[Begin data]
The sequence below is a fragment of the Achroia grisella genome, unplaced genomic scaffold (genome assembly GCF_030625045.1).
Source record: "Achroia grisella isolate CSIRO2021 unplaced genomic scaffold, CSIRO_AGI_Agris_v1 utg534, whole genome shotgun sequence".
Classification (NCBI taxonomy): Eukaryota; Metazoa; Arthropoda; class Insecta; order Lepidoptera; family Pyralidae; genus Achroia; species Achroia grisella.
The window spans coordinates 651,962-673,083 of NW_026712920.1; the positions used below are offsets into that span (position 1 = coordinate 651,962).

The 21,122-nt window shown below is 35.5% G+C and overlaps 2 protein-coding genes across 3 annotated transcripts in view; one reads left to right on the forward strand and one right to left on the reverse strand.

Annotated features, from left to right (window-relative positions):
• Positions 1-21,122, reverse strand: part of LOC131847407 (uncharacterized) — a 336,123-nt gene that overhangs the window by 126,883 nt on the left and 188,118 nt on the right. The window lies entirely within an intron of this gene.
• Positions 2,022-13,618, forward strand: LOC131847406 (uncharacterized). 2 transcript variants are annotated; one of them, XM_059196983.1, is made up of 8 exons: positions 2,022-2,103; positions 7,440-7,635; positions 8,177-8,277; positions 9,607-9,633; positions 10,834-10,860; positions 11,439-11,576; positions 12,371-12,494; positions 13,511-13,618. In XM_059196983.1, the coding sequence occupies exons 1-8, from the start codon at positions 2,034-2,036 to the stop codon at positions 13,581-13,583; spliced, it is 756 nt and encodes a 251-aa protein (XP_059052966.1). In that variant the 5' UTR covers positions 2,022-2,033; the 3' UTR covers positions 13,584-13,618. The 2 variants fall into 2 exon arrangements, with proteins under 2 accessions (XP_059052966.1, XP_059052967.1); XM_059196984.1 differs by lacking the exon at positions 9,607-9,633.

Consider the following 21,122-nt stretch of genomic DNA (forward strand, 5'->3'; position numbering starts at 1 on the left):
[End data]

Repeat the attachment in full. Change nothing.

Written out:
The sequence below is a fragment of the Achroia grisella genome, unplaced genomic scaffold (genome assembly GCF_030625045.1).
Source record: "Achroia grisella isolate CSIRO2021 unplaced genomic scaffold, CSIRO_AGI_Agris_v1 utg534, whole genome shotgun sequence".
Classification (NCBI taxonomy): Eukaryota; Metazoa; Arthropoda; class Insecta; order Lepidoptera; family Pyralidae; genus Achroia; species Achroia grisella.
The window spans coordinates 651,962-673,083 of NW_026712920.1; the positions used below are offsets into that span (position 1 = coordinate 651,962).

The 21,122-nt window shown below is 35.5% G+C and overlaps 2 protein-coding genes across 3 annotated transcripts in view; one reads left to right on the forward strand and one right to left on the reverse strand.

Annotated features, from left to right (window-relative positions):
• Positions 1-21,122, reverse strand: part of LOC131847407 (uncharacterized) — a 336,123-nt gene that overhangs the window by 126,883 nt on the left and 188,118 nt on the right. The window lies entirely within an intron of this gene.
• Positions 2,022-13,618, forward strand: LOC131847406 (uncharacterized). 2 transcript variants are annotated; one of them, XM_059196983.1, is made up of 8 exons: positions 2,022-2,103; positions 7,440-7,635; positions 8,177-8,277; positions 9,607-9,633; positions 10,834-10,860; positions 11,439-11,576; positions 12,371-12,494; positions 13,511-13,618. In XM_059196983.1, the coding sequence occupies exons 1-8, from the start codon at positions 2,034-2,036 to the stop codon at positions 13,581-13,583; spliced, it is 756 nt and encodes a 251-aa protein (XP_059052966.1). In that variant the 5' UTR covers positions 2,022-2,033; the 3' UTR covers positions 13,584-13,618. The 2 variants fall into 2 exon arrangements, with proteins under 2 accessions (XP_059052966.1, XP_059052967.1); XM_059196984.1 differs by lacking the exon at positions 9,607-9,633.

Consider the following 21,122-nt stretch of genomic DNA (forward strand, 5'->3'; position numbering starts at 1 on the left):